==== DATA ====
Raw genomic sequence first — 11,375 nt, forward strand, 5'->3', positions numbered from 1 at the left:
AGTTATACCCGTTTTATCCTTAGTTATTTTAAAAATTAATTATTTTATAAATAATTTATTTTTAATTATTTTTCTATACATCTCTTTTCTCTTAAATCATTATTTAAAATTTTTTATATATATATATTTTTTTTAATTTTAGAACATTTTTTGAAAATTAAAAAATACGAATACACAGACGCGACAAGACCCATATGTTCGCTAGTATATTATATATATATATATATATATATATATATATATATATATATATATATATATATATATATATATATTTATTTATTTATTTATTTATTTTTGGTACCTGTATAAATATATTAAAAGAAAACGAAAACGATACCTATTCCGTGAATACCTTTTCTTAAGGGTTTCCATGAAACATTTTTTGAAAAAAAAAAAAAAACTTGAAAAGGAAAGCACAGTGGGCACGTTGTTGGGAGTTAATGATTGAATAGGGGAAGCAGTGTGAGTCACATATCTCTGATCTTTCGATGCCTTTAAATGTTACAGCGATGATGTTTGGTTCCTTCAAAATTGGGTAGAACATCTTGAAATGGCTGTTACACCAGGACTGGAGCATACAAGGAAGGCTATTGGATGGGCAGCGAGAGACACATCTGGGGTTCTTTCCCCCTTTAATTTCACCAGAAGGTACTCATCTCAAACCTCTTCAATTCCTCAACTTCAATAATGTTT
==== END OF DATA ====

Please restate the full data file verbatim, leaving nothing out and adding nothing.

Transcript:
Raw genomic sequence first — 11,375 nt, forward strand, 5'->3', positions numbered from 1 at the left:
AGTTATACCCGTTTTATCCTTAGTTATTTTAAAAATTAATTATTTTATAAATAATTTATTTTTAATTATTTTTCTATACATCTCTTTTCTCTTAAATCATTATTTAAAATTTTTTATATATATATATTTTTTTTAATTTTAGAACATTTTTTGAAAATTAAAAAATACGAATACACAGACGCGACAAGACCCATATGTTCGCTAGTATATTATATATATATATATATATATATATATATATATATATATATATATATATATATATATATATATATTTATTTATTTATTTATTTATTTTTGGTACCTGTATAAATATATTAAAAGAAAACGAAAACGATACCTATTCCGTGAATACCTTTTCTTAAGGGTTTCCATGAAACATTTTTTGAAAAAAAAAAAAAAACTTGAAAAGGAAAGCACAGTGGGCACGTTGTTGGGAGTTAATGATTGAATAGGGGAAGCAGTGTGAGTCACATATCTCTGATCTTTCGATGCCTTTAAATGTTACAGCGATGATGTTTGGTTCCTTCAAAATTGGGTAGAACATCTTGAAATGGCTGTTACACCAGGACTGGAGCATACAAGGAAGGCTATTGGATGGGCAGCGAGAGACACATCTGGGGTTCTTTCCCCCTTTAATTTCACCAGAAGGTACTCATCTCAAACCTCTTCAATTCCTCAACTTCAATAATGTTT